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MBA Programs

UCLA Wins Right to Take MBA Program Private

UCLA Wins Right to Take MBA Program Private

Photograph courtesy UCLA Anderson School of Management

(Corrects the benefits of the plan to forgo state aid and clarifies that the plan will moderate tuition increases.)

In a surprise move, University of California President Mark Yudof has approved a controversial proposal by UCLA’s Anderson School of Management to forgo state funding for its full-time MBA program and become self-supporting.

Yudof’s approval comes nine months after a UC Academic Senate panel suspended its review of the UCLA plan, saying the program failed to meet any of the four criteria required for a program to become self-supporting at UC.

Dean Judy Olian, who has championed the proposal since 2010 as a way to deal with declining state support, said cutting off the program’s state funding will allow it to generate more resources through tuition and gifts and compete for top students by increasing financial aid. “This provides us with the flexibility we need,” she said. “It’s a win-win for the university and the school.”

In a letter to UCLA Chancellor Gene Block, Yudof cited an upcoming revision of the policy for self-supporting programs and the end of his term on Aug. 31 as reasons for acting now. In approving the proposal, he set a number of conditions, including a requirement that need-based financial aid be offered “at a level commensurate with other UC full-time state-supported MBA programs.”

The full-time MBA is the sixth program at Anderson to become self-sufficient, following a part-time MBA, three executive MBAs, and a Master’s in Financial Engineering. The undergraduate minor in accounting and the Anderson doctoral program continue to receive state support.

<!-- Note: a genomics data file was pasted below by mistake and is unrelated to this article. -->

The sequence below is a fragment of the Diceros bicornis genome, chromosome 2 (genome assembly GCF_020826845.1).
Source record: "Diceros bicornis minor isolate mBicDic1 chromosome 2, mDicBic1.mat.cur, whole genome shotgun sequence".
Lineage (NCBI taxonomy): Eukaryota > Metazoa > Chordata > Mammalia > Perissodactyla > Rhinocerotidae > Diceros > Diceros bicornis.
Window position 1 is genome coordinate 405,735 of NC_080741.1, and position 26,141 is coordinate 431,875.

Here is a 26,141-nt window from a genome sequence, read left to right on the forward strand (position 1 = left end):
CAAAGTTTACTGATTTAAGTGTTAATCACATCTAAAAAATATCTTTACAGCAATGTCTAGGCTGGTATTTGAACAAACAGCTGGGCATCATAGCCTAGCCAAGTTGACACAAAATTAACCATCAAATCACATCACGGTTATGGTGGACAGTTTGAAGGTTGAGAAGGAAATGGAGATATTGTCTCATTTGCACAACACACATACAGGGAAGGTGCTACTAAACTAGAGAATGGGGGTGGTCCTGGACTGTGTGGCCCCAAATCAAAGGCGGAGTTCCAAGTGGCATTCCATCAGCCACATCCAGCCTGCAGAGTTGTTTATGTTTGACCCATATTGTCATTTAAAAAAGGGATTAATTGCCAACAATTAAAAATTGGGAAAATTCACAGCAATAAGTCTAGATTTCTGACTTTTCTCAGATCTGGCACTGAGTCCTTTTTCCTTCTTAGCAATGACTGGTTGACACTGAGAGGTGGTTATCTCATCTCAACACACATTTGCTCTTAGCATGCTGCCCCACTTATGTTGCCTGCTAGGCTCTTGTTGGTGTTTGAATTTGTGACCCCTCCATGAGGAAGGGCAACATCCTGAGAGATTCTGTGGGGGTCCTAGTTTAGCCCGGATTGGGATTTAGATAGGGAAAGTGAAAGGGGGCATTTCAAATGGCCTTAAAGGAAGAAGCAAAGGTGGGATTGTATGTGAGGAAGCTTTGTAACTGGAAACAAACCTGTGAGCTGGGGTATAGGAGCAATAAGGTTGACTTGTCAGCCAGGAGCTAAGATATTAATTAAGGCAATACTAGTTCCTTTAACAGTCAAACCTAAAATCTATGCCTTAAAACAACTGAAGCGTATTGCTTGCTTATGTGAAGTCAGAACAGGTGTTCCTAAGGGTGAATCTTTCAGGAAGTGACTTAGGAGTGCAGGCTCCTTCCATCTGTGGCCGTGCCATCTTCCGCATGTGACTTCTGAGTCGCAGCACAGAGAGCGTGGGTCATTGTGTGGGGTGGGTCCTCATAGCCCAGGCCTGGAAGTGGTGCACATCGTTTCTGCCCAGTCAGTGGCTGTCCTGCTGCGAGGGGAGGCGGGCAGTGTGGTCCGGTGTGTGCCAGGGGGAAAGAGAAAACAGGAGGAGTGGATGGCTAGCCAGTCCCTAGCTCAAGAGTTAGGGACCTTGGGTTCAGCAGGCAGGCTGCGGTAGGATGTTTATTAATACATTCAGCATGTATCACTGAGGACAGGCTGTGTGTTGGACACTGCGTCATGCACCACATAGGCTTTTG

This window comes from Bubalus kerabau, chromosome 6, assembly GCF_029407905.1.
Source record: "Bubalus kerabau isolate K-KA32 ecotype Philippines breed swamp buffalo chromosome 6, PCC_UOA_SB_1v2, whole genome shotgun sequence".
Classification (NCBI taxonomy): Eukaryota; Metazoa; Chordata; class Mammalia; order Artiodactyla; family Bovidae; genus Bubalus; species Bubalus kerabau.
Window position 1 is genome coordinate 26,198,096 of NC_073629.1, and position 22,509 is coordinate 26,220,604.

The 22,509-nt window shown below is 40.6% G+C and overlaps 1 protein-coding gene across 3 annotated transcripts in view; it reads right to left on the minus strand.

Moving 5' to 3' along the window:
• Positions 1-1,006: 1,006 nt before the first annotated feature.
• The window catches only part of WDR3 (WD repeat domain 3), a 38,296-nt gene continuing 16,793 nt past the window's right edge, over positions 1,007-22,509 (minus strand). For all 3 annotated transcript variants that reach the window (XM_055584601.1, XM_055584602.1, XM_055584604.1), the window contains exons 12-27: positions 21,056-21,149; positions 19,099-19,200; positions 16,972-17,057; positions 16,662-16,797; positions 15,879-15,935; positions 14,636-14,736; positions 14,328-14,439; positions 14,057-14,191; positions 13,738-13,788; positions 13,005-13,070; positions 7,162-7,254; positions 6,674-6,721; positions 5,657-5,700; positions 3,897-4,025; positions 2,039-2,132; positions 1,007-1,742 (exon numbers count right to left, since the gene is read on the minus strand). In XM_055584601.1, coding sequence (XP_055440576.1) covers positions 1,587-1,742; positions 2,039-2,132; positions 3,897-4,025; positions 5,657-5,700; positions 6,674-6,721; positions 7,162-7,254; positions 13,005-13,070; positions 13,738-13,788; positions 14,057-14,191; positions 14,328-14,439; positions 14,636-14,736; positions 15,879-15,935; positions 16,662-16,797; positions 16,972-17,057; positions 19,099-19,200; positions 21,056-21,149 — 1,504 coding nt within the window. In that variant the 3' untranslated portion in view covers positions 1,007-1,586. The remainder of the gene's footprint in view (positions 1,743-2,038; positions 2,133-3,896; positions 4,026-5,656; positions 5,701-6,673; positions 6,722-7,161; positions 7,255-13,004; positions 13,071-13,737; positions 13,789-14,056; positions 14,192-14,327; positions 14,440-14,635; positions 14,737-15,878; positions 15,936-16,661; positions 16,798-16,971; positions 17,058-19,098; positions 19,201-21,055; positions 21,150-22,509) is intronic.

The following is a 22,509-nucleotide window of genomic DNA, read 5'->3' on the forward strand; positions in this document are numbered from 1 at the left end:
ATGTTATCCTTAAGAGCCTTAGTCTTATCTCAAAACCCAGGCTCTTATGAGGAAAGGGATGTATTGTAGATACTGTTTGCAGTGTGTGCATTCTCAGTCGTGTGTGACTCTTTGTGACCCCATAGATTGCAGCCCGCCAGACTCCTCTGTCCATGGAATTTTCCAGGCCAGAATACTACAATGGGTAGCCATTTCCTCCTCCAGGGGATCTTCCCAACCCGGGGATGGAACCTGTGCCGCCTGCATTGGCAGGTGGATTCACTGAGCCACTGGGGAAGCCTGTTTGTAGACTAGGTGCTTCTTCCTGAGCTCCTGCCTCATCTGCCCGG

As state support declined, tuition for the full-time MBA program has increased—the two-year program now costs $96,486 for residents and $109,060 for nonresidents. While self-sufficiency will moderate tuition increases, Olian says, tuition will have to continue to increase to market rates like those charged by top-tier private institutions such as Wharton and Stanford, which charge $121,610 and $129,650, respectively.

Olian said the self-sufficiency plan will not result in a tuition increase for students entering the MBA program this year. The UC system will be setting 2013-14 MBA tuition in July.

Anderson will be one of a small handful of North American business schools that have decided to forgo state funding. The University of Virginia’s Darden School of Business became self-sufficient in 2002, using tuition, executive education revenue, and endowment earnings to pay the bills. In Canada, several schools have sworn off provincial government support, including Queen’s School of Business, Western Ontario’s Ivey School of Business, and McGill’s Desautels Faculty of Management.

Join the discussion on the Bloomberg Businessweek Business School Forum, visit us on Facebook, and follow @BWbschools on Twitter.

Lavelle is an associate editor for Bloomberg Businessweek.

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